Reconnecting With Others
Hands up – how many of you have had exes slide into your DMs this past month? (If you’re doing the sliding, we won’t judge either.) Turns out that the end of the world was just the push we needed to reconnect with those we used to love, be they old friends or flames. And that’s an amazing thing (unless we’re talking about your toxic ex).
With home meals and work-from-home on the cards for this month, we’re all about to have a lot more quality time with the fam as well. While we might go a little stir-crazy, it’s the perfect time to bond and come out of this mess stronger. Right now, the only certainty is that we’ll need the support of our whole tribe to survive these isolating times.
Spreading the Community Love
We definitely teared up a bit when Singapore gave its healthcare heroes an islandwide round of applause last week. It’s far from the only show of community spirit going around – in recent weeks, #SGUnited has proven to be so much more than just a platitude.
Now nearly 6000 members strong, the SG COVID-19 Creative/Cultural Professionals & Freelancers Support Group offers freelancers a place to share questions, advice, and even job openings. Similarly, I Lost My Gig is linking creatives up with help and resources, while making visible COVID-19’s impact on the industry. Meanwhile, food writer Annette Tan and PR professional Lyla Lin have launched MyTreat – a movement to buy someone else a meal – while Barbary Coast is offering 20 free meals per night to everyone in the F&B industry from Tuesdays to Saturdays. Behind the scenes, individuals are also giving back – Giving.sg reported a 67% spike in donations this February.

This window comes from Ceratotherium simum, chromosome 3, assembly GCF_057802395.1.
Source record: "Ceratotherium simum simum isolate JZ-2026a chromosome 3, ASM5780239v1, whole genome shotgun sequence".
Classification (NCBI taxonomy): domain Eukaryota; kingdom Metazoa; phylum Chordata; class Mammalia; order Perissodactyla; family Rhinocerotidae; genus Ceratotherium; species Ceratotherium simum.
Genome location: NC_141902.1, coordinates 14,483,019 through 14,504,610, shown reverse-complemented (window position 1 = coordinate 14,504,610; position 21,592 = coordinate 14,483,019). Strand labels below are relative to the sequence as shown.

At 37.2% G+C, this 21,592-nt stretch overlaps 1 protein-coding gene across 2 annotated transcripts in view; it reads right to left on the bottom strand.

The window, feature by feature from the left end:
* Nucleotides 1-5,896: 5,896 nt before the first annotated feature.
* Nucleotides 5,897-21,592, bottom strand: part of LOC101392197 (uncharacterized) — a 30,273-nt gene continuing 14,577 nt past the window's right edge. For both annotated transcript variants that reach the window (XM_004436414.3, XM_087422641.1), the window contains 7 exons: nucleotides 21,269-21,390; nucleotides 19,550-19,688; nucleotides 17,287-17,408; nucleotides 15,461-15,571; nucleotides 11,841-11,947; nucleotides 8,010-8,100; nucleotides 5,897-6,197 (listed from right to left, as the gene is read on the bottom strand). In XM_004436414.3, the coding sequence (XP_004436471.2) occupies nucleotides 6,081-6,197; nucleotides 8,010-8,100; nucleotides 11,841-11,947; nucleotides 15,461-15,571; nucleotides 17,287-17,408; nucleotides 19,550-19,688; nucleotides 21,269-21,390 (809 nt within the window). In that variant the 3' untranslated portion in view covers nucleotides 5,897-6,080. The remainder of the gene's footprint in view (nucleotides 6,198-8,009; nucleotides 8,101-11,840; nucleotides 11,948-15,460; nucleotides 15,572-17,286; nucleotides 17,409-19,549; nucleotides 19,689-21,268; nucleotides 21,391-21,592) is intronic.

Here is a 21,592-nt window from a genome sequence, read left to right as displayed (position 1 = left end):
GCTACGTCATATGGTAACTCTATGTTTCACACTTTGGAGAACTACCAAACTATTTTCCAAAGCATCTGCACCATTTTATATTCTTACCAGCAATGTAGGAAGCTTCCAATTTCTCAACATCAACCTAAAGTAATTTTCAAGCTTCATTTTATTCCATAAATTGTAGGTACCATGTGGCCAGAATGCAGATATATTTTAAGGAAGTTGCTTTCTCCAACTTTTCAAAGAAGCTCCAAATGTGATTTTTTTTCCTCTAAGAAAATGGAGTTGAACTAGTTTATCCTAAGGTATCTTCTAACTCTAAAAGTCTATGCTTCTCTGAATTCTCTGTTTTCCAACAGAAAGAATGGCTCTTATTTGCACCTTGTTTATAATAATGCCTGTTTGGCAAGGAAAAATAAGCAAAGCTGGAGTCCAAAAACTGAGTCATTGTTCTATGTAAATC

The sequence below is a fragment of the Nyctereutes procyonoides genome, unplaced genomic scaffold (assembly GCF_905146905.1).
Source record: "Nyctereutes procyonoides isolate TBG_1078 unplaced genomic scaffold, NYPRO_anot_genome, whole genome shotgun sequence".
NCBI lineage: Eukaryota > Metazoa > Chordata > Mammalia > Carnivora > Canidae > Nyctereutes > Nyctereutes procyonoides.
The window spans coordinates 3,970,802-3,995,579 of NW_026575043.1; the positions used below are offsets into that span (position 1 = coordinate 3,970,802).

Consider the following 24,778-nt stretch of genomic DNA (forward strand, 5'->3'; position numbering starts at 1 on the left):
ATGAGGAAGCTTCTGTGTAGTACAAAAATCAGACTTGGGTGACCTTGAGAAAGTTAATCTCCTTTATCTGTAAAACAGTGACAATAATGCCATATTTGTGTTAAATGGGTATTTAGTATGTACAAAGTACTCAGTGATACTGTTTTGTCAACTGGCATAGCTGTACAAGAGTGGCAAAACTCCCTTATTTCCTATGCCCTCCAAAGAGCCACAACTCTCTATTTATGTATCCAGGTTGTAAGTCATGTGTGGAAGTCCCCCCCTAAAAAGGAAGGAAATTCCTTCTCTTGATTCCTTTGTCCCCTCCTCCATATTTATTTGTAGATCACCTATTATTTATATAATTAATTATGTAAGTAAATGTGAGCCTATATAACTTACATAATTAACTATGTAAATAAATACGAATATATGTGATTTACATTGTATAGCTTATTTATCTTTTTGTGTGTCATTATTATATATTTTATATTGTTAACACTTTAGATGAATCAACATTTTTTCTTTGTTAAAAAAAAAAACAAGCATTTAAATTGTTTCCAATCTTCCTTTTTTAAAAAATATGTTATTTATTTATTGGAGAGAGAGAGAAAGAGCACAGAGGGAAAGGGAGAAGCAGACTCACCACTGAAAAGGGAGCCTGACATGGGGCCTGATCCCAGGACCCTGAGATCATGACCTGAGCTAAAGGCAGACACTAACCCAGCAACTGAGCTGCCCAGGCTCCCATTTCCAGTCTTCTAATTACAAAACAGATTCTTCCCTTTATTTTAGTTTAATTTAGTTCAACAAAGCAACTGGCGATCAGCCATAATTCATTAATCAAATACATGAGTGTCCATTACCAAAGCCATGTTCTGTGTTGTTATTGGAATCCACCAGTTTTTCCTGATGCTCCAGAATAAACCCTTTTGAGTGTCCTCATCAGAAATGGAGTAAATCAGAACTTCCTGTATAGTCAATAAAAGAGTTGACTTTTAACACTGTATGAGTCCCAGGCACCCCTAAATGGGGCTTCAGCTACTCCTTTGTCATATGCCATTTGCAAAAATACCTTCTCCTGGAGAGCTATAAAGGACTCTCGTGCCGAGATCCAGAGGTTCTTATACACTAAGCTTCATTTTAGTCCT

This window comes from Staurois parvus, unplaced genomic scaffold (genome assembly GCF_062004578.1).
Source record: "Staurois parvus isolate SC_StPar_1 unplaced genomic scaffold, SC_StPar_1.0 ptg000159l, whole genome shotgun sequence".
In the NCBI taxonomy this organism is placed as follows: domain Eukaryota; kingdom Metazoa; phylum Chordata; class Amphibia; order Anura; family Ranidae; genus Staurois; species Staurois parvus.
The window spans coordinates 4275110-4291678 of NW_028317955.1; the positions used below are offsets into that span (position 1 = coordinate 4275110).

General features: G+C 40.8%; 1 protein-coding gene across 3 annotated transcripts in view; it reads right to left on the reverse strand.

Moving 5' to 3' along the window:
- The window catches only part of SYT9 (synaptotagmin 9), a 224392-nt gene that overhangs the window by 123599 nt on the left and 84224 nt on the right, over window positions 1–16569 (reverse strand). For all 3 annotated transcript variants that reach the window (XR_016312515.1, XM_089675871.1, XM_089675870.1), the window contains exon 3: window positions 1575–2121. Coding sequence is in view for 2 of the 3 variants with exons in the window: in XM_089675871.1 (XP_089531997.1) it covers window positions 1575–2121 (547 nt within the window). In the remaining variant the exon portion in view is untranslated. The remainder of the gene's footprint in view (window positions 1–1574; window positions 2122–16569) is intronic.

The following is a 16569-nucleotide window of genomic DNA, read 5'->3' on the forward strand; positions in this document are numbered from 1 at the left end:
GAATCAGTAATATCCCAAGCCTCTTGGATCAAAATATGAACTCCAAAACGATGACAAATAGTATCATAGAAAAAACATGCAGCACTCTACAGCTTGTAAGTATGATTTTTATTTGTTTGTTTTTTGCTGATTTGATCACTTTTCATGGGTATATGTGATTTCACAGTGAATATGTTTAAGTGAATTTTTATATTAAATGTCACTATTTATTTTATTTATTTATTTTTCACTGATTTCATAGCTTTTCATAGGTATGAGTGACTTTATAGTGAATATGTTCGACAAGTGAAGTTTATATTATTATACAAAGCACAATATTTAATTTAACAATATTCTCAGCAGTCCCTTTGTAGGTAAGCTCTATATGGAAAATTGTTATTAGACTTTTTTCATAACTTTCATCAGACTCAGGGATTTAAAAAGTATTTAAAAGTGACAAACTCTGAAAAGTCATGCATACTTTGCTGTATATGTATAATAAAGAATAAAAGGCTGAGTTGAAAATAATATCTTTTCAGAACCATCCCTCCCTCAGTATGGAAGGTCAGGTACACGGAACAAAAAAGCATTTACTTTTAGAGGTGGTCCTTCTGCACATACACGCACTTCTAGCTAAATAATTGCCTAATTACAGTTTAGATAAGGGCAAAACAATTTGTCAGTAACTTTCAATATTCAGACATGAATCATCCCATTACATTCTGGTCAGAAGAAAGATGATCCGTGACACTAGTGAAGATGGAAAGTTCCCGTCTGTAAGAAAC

With so much kindness in the air, we can’t help but feel a little more hopeful that brighter days are ahead. This, too, shall pass – hang tight, and see you on the other side.